Jinjuu describes itself as a ‘premier modern Korean food restaurant’ with an upstairs bar where DJ’s ‘hit the decks…spinning a mix of smooth house,’ and downstairs offers ‘unmatched theatre’. Hate it already? Any restaurant that has a self-publicised ‘concept’ is already fighting a losing battle. But then the promise of Korean junk food with a hit of Mexican surely can’t be bad. Spicy, sloppy finger food is a combination that is hard to resist. But here lies the problem. Fusion food- it never really works. Unless you’re a drunk student foraging through your cupboards at 4am trying to concoct a meal, fusing different cuisines rarely tastes as good as it sounds.
On the face of it, the menu here is appealing. It’s a more padded out version of Flesh & Buns, with a few Mexican inspired treats thrown into the mix. But this menu doesn’t really fit the vibe of the restaurant. It just isn’t as fun as Flesh & Buns. For one, the toilets aren’t plastered in anime porn. And it doesn’t have that raucous boozy buzz that makes you want to wash down greasy finger food with pints of Asahi. Jinjuu instead seems to be angling for a less wealthy Hakkasan crowd, who’d rather sip dainty cocktails. They even have a clipboard-holding doorman, just to complete the look.
Away from the overcrowded bar, the basement is a bit dull and the open kitchen is little more than an open hatch. The menu follows in the footsteps of the concept described on the website, and has to be the most annoying in London. Anecdotes comment on the dishes trying their best to coax you in- ‘bespoke’ prawn crackers are supposedly ‘awesome with a beer’, but worst of all is Carnitas Fries which promise that ‘everytime you stick your fork in…something good comes out’. It’s like having an annoying waiter trying to upsell everything. Which is fine if the food is brilliant, but for soggy, greasy fries which managed to taste neither Korean or Mexican, it’s a little off the mark.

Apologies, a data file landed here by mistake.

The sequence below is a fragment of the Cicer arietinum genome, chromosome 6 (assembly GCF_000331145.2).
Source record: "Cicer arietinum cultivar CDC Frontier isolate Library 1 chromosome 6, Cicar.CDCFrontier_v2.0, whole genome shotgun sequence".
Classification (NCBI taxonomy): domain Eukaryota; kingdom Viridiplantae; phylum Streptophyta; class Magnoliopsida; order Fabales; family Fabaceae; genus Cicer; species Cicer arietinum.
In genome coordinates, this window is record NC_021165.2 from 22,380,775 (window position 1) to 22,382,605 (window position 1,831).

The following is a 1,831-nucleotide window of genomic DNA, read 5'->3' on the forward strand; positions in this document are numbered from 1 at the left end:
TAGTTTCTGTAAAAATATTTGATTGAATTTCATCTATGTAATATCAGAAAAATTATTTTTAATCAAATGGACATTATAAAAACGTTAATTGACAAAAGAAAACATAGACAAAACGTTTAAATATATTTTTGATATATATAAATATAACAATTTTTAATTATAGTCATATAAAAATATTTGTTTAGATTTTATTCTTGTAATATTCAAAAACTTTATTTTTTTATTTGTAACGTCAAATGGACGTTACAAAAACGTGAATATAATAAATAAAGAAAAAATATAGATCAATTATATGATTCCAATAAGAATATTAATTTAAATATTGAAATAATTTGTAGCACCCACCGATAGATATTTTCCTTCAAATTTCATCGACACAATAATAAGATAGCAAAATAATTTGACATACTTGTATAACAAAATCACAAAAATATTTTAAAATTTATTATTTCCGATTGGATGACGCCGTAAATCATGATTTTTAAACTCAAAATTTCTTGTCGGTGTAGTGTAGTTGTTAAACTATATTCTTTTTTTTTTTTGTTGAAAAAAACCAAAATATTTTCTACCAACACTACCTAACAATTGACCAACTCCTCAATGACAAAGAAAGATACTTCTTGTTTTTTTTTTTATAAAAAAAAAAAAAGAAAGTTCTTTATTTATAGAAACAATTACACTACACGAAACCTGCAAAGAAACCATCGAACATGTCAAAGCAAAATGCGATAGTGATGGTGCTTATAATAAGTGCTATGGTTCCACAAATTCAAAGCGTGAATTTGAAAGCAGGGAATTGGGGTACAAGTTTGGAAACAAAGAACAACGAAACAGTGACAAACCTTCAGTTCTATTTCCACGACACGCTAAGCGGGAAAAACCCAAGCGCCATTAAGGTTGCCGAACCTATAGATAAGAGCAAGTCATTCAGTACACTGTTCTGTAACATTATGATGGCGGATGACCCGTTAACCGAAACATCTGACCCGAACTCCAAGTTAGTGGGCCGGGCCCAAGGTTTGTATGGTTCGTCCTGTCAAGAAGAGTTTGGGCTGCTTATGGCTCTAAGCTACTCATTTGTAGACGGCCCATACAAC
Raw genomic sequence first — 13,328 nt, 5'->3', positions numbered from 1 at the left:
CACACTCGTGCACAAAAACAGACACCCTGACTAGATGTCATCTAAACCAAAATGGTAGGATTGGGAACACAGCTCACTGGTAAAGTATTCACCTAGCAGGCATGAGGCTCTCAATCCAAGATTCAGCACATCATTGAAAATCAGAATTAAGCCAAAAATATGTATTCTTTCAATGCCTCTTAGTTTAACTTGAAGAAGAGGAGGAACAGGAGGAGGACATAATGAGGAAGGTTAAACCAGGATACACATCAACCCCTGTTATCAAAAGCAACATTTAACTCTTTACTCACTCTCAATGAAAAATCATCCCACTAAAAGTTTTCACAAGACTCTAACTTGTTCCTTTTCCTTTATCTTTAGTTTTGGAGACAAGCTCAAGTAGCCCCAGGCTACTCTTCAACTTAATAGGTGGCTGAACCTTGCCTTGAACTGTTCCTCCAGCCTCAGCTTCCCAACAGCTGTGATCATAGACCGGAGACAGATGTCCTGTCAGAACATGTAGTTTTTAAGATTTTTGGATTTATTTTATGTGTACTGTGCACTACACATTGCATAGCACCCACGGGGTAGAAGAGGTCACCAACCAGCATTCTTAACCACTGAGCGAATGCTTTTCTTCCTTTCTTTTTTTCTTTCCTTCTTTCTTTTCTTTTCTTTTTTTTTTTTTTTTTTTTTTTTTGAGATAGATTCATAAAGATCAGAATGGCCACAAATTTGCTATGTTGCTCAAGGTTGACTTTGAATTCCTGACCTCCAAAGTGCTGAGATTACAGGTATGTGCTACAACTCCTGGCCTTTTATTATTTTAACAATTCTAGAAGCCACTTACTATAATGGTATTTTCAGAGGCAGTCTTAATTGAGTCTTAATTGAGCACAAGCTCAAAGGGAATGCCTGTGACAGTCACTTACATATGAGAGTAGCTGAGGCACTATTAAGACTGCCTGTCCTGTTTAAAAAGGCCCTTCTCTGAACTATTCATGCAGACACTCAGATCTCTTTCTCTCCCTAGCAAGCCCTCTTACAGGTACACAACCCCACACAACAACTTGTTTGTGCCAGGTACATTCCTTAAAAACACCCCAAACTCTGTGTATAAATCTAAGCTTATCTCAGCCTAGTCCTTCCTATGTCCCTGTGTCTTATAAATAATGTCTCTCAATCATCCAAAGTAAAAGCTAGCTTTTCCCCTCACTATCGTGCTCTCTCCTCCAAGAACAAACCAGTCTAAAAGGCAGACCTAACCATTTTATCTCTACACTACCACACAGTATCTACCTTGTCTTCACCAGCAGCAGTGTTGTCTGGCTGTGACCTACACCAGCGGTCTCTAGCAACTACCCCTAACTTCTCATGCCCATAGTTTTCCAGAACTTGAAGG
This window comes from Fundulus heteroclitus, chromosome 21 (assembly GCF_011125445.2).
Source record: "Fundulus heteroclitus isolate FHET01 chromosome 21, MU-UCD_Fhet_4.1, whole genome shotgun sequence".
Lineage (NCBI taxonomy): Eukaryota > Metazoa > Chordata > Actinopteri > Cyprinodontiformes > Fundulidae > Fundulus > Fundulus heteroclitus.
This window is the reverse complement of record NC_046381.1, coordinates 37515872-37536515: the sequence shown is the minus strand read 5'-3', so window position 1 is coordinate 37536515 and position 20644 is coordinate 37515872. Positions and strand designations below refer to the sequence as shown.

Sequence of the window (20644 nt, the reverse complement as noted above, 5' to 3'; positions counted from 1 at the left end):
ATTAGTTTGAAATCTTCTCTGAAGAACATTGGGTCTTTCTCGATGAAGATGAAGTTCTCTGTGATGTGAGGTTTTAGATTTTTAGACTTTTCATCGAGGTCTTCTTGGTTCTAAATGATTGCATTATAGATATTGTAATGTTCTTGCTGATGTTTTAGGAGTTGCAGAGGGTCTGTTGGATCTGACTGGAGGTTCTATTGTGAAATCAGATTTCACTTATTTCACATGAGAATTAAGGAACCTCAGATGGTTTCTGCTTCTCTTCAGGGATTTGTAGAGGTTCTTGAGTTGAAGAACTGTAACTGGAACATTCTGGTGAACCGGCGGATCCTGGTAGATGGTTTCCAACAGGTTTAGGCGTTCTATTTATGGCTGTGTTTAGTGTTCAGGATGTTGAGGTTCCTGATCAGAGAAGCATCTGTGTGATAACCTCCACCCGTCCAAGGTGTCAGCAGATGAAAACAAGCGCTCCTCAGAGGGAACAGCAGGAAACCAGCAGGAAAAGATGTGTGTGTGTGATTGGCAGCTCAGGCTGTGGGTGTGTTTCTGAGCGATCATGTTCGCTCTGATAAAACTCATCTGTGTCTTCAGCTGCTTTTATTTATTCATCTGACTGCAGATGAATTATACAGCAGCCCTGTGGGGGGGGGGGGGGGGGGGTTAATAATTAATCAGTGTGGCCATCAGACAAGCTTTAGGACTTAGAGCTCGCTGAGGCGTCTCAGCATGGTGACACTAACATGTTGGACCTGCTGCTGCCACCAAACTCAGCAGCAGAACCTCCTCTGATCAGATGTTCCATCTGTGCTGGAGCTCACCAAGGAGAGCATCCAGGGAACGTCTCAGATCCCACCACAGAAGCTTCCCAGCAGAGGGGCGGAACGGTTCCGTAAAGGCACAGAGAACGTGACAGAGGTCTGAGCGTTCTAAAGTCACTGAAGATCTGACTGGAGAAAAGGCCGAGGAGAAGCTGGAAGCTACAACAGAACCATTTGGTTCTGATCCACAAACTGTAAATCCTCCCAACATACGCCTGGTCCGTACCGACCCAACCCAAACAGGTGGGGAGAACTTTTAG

The Pork belly tacos needed more apple and could have done with a big squeeze of lime and hit of spice. Korean fried chicken came with the choice of thighs or wings- and had a great crispy batter, but again were let down by the limp spicing from the two sauces, and I wanted more than a couples of bites for £8.5 as well. Sae Woo Pops (prawn cakes) were the pick of the dishes thanks to the creamy gochujang mayo that had a good salty sour flavour. If only all of the dishes could have come with this sauce.
The beef sliders could have done with more Korean spicing, and I didn’t really get how these had any influence from Korea or Mexico, bar the kimchee topping. After eating them, I realised that kimchee manages to spoil every dish. I used to pretend I liked it, mainly because I didn’t know what it was. But now I realise that it really just tastes and looks like regurgitated stomach lining, which has no place on any dish of mine. From the bigger plates the USDA Prime Ribeye (£25) was tender and tasty enough, but there wasn’t any point in the bushel of flaccid lettuce leaves served as a side. A dessert of doughnuts stuffed with a Snickers like concoction was far better than any of the other dishes, mainly because it wasn’t trying to be Korean or Mexican, and instead just focused on being tasty.
Jinjuu is trying very hard to be on-trend, but for a menu and concept that promised so much, it lacked any spunk. At it’s best Korean and Mexican food blows your balls of. This didn’t even give them an itch. Instead it was nothing other than a fusion of annoying anecdotes and overpriced junk food. You’re better of adding kimchee to a burrito next time you cook at home. It’ll save you the eighty quid.
15 Kingly St, London W1B 5PS